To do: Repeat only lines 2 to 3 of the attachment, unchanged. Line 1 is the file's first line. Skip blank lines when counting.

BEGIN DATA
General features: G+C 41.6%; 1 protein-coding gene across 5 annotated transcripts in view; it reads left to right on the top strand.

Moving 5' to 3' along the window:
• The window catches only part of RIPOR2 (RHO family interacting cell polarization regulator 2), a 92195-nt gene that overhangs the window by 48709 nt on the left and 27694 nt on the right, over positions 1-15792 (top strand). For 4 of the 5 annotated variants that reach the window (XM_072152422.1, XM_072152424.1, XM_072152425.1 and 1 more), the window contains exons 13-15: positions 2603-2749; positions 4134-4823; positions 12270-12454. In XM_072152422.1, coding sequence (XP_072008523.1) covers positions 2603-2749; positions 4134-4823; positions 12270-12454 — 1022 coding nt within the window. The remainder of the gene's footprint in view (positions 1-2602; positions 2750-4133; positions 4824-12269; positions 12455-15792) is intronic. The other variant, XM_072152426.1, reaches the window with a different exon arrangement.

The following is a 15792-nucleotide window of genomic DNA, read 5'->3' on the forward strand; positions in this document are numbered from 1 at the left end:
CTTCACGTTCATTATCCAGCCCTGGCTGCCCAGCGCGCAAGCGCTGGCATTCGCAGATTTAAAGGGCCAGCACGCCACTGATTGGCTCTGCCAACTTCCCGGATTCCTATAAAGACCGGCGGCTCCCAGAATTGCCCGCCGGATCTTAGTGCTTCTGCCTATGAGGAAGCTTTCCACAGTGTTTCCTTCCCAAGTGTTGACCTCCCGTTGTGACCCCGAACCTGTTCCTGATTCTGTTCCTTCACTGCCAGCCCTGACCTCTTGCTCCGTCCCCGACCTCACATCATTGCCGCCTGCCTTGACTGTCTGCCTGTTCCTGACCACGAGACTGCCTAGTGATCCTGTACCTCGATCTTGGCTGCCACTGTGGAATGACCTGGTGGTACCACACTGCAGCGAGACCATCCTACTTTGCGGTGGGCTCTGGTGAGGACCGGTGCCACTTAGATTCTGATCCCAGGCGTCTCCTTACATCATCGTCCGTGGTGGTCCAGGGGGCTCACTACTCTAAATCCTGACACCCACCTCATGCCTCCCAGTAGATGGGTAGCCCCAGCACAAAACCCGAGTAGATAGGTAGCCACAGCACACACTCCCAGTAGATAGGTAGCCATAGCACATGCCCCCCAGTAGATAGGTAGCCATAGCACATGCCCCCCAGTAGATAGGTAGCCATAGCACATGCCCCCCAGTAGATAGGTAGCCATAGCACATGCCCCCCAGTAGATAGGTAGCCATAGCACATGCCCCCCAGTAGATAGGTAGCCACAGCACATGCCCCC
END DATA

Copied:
Moving 5' to 3' along the window:
• The window catches only part of RIPOR2 (RHO family interacting cell polarization regulator 2), a 92195-nt gene that overhangs the window by 48709 nt on the left and 27694 nt on the right, over positions 1-15792 (top strand). For 4 of the 5 annotated variants that reach the window (XM_072152422.1, XM_072152424.1, XM_072152425.1 and 1 more), the window contains exons 13-15: positions 2603-2749; positions 4134-4823; positions 12270-12454. In XM_072152422.1, coding sequence (XP_072008523.1) covers positions 2603-2749; positions 4134-4823; positions 12270-12454 — 1022 coding nt within the window. The remainder of the gene's footprint in view (positions 1-2602; positions 2750-4133; positions 4824-12269; positions 12455-15792) is intronic. The other variant, XM_072152426.1, reaches the window with a different exon arrangement.